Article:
Real money and independence.

28 Feb

This might be a bit of a winding path article but I’m sure you’ll stay with me. This is an important topic although you won’t have heard much about it.

There was recent programme on BBC, which almost but not quite mentioned the “Bradbury Pound”. That nice chap, Jeremy Paxman, started his new series about the First World War a few weeks ago and episode one covered the run up to war being declared.

He mentioned that, just a few days prior to the declaration being made the UK banking sector came close to collapse. That’ll sound familiar to you will it not? We are still suffering from the most recent collapse! Nothing changes.

However, in this case things did change. Jeremy informed us that a collapse was imminent and a run on the banks had begun, people queued to change their bank notes into gold. Luckily though a Bank Holiday was on the cards and duly went ahead. The government then extended the bank holiday by a further three days, followed by the banks re-opening and providing bank customers with “Bradbury” treasury notes.

The Bradbury pound (so named because of the signatory on each pound and ten shillings note) became legal tender. The notes were backed by Acts of Parliament and were unique as their value was secured on the value of the UK’s assets. At the same time these notes provided their monetary value with NO INTEREST. Money used to buy goods and services using the Bradbury pound did not attract interest.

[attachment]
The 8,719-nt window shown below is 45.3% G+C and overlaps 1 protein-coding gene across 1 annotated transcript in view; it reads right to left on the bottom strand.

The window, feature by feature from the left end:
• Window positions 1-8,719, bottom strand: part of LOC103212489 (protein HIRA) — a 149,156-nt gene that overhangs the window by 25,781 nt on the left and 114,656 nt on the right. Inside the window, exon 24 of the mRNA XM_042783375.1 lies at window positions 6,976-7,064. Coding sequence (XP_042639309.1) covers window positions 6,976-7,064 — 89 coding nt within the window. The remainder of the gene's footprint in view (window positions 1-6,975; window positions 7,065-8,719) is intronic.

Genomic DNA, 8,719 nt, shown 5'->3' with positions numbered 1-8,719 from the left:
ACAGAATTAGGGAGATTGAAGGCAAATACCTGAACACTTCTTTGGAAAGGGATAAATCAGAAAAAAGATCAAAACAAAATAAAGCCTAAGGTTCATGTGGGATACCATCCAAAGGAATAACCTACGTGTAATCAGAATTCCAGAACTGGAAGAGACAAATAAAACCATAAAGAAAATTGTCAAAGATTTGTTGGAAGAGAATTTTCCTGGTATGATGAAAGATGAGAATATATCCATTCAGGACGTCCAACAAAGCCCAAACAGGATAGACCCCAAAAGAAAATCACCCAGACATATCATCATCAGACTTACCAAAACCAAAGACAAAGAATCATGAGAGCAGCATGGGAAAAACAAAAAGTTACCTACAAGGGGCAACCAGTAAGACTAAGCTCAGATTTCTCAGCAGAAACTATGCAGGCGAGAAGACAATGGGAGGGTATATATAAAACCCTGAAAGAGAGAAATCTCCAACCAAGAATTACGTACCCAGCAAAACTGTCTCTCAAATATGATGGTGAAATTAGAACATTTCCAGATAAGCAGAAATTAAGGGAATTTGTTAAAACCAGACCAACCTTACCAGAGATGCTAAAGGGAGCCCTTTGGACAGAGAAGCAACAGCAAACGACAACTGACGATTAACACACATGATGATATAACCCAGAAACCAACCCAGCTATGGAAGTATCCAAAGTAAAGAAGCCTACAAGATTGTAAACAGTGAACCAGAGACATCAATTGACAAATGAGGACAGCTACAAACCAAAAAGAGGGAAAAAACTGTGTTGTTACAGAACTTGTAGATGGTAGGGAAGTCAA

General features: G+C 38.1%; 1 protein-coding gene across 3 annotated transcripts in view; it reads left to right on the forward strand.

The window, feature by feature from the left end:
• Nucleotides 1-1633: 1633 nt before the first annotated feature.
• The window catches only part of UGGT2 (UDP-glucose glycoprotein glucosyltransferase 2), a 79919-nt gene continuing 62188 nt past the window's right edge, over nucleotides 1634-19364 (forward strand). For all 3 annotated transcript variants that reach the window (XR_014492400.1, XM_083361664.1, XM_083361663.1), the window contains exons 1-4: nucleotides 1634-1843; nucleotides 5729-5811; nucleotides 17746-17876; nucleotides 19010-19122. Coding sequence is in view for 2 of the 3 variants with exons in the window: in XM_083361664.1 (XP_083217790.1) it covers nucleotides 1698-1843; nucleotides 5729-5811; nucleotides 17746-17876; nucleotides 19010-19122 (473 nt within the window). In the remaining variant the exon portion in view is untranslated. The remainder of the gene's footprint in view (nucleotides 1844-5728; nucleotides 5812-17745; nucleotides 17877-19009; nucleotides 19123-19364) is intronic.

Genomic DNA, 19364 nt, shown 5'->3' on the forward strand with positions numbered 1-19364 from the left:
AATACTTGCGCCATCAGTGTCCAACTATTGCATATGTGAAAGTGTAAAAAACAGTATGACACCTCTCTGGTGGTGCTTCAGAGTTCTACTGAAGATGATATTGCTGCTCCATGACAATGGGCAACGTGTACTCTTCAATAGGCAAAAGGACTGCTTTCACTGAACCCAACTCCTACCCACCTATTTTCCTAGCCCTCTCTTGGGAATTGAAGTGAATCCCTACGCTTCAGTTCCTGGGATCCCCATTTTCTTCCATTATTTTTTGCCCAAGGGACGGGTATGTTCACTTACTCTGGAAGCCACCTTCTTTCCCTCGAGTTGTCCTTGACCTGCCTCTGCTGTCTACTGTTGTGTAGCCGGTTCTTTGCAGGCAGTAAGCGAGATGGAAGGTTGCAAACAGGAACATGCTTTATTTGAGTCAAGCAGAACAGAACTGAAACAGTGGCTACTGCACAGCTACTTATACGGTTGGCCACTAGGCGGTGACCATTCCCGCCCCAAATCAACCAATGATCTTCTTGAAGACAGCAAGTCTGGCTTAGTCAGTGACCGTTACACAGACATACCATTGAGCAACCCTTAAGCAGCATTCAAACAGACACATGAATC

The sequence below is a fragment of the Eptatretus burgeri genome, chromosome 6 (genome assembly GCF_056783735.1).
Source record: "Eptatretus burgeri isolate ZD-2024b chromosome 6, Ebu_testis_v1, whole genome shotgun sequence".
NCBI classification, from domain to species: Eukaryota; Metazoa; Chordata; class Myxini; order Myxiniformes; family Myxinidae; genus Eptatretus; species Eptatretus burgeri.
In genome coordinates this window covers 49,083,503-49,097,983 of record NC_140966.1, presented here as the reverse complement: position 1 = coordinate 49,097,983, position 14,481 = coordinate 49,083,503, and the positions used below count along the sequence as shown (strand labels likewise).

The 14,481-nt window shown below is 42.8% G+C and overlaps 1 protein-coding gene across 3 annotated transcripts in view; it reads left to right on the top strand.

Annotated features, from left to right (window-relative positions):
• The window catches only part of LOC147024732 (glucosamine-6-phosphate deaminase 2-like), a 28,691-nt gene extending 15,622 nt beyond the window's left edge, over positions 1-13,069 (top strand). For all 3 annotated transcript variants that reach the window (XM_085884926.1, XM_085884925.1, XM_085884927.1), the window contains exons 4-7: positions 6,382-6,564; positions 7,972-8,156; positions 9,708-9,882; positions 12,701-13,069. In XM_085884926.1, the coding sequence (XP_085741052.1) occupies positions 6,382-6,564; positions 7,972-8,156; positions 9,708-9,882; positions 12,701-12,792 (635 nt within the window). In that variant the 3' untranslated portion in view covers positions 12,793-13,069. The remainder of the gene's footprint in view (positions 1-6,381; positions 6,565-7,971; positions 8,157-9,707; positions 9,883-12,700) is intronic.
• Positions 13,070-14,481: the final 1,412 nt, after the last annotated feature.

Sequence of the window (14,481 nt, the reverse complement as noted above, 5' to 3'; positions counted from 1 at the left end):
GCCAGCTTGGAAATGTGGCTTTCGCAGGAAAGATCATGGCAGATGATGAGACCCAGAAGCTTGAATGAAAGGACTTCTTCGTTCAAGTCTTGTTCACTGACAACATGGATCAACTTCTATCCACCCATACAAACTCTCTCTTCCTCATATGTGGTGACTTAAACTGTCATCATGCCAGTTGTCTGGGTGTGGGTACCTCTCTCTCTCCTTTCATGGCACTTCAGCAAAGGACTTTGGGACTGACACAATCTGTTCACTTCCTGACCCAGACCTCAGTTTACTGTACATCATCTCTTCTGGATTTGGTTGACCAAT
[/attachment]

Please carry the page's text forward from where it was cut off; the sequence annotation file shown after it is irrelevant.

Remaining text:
I would have thought that Jeremy would have covered this incredible step, but, alas no he didn’t. He might also have gone on to say that the use of Bradbury pounds would have avoided the huge debts, which were run up fighting the First World War. Then he might have also said that the bankers managed to get the government to agree to withdraw Bradburys so they could get back to lending money and making huge monies from it in the form of interest.

Now the independence part. The Bank of England and wee Georgie Osbourne have spoken and said that Scotland can’t have a currency union with the rest of the UK. Sounds good to me. But Scotland will have shares in the Bank of England which would be recouped to Scotland the desolution of the UK. But who really knows who owns the Bank of England?

Apparently those who know aren’t telling. Are you also aware that the City of London is a completely seperate state? As is the Vatican and an area within Washington?

Are you also aware that almost every country in the world has a central bank run, not by the politicians, but by the Rothchilds? Iran, North Korea and Cuba don’t, and if Scotland goes for it’s own currency neither would we although that list of other countries isn’t enticing.

So how about a Scottish Bradbury (we could call it he Goodwin for fun) pound equivalent and a central bank outwith Rothchilds control? No interest loans. How much money would that put back into peoples pockets and help grow the economy which in turn would help pay for all those good works that so many people seem to want to do following independence?

In ending may I also suggest that in the USA “greenbacks” had also become currency for a number of years following the civil war. I’ll leave you with this thought. It some peoples minds the death of Abraham Lincoln was connected to the issue and use of greenbacks.

Who knows where the truth lies.


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